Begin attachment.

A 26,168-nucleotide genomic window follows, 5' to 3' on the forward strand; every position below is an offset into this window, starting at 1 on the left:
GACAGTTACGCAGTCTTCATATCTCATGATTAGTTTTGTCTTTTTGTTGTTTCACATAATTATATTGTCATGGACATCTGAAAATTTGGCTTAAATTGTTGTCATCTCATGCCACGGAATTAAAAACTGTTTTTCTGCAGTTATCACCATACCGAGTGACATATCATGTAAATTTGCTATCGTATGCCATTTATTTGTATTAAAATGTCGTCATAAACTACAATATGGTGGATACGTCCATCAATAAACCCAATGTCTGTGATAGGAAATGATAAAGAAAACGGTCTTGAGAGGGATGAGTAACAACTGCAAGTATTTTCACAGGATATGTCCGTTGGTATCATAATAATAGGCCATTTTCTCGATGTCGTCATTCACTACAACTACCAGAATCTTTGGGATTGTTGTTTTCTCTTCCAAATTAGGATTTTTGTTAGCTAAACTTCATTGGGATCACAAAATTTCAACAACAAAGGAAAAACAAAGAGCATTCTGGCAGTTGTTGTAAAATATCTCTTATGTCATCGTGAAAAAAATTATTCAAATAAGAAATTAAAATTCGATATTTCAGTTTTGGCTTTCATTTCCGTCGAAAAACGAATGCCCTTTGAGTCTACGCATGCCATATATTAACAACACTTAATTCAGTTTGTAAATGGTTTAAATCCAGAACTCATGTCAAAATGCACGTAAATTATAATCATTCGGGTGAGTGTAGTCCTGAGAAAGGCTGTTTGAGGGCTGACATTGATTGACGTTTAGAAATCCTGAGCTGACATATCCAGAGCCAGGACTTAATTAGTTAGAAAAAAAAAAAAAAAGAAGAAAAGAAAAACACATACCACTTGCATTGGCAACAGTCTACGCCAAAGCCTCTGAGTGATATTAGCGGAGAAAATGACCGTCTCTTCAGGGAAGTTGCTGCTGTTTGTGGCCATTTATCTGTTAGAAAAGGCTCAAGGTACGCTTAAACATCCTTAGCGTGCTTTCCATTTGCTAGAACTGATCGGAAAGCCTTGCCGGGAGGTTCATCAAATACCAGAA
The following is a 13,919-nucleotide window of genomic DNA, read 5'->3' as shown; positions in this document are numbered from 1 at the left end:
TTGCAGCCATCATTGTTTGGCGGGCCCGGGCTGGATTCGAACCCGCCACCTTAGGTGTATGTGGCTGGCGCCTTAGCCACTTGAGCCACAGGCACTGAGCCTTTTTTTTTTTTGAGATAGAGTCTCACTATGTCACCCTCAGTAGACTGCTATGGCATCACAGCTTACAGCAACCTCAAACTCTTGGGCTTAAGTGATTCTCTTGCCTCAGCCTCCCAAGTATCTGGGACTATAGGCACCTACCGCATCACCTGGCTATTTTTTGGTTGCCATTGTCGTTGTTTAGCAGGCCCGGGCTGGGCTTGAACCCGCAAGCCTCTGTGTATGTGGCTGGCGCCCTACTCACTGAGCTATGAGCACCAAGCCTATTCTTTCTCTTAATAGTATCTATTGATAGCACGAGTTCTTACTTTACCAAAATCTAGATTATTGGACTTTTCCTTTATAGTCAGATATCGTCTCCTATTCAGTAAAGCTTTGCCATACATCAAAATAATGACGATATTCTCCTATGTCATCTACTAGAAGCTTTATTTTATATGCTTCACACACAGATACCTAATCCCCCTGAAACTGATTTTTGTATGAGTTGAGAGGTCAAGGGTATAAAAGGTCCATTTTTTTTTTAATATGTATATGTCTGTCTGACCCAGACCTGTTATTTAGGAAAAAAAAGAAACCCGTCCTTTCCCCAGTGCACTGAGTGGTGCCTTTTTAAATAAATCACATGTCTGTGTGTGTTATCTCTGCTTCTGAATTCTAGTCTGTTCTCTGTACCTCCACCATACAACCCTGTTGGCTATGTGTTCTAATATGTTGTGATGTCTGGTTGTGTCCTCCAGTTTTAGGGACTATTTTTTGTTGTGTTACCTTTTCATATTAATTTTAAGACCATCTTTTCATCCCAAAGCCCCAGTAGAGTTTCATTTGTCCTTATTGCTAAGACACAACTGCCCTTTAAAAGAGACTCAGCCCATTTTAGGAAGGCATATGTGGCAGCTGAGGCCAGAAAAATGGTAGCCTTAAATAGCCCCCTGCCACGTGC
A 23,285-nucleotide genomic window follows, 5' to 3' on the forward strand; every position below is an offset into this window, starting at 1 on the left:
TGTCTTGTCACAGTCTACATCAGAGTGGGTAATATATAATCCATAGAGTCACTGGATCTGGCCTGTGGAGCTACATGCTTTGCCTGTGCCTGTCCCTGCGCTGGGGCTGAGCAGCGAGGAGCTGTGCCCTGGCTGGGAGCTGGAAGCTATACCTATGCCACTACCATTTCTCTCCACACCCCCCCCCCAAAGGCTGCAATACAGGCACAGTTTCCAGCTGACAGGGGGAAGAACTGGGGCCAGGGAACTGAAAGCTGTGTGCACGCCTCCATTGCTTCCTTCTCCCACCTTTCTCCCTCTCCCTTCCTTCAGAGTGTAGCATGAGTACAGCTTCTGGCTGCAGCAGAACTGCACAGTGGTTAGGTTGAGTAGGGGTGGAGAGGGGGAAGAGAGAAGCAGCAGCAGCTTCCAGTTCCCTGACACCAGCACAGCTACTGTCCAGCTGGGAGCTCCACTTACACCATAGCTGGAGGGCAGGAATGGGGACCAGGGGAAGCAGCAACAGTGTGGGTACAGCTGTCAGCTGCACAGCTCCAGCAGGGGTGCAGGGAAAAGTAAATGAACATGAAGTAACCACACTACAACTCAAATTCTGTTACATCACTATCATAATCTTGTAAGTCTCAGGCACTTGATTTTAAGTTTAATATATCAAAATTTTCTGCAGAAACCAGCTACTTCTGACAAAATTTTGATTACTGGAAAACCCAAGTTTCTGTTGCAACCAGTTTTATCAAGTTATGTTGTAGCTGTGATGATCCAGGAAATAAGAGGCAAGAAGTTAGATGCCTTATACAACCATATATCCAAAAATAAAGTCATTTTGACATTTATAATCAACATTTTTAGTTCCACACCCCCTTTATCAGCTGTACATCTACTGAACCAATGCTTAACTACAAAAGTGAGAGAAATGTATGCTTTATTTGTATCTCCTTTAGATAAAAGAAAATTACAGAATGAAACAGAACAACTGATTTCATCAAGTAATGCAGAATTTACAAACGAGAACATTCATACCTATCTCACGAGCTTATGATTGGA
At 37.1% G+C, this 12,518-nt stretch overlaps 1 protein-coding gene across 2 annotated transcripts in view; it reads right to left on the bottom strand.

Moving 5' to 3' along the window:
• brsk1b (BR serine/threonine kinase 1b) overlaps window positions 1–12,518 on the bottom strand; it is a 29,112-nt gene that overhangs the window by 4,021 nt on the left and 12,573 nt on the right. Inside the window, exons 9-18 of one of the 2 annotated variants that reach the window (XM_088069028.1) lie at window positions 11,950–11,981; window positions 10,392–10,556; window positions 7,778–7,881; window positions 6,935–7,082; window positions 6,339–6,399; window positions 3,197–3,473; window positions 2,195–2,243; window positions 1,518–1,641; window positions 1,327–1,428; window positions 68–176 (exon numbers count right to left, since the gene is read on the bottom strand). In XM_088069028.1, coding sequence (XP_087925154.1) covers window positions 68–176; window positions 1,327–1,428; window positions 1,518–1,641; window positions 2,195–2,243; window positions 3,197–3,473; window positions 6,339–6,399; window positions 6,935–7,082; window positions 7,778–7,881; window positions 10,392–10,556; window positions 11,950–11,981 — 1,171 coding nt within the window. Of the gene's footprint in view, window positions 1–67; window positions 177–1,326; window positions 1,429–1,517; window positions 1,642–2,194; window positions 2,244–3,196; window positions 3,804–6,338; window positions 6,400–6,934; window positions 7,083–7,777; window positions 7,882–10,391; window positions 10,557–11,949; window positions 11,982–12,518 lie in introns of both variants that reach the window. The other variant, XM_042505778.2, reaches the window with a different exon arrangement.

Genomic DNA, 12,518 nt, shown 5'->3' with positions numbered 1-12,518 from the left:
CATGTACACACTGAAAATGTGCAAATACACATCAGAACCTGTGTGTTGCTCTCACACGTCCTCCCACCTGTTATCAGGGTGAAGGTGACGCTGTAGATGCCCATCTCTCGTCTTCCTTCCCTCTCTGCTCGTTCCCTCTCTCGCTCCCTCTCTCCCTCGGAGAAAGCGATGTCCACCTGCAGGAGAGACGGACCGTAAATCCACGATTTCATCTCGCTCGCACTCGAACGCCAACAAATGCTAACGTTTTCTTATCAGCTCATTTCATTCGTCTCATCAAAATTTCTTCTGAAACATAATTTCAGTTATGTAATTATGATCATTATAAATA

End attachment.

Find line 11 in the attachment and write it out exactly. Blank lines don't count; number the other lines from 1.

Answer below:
CATGTACACACTGAAAATGTGCAAATACACATCAGAACCTGTGTGTTGCTCTCACACGTCCTCCCACCTGTTATCAGGGTGAAGGTGACGCTGTAGATGCCCATCTCTCGTCTTCCTTCCCTCTCTGCTCGTTCCCTCTCTCGCTCCCTCTCTCCCTCGGAGAAAGCGATGTCCACCTGCAGGAGAGACGGACCGTAAATCCACGATTTCATCTCGCTCGCACTCGAACGCCAACAAATGCTAACGTTTTCTTATCAGCTCATTTCATTCGTCTCATCAAAATTTCTTCTGAAACATAATTTCAGTTATGTAATTATGATCATTATAAATA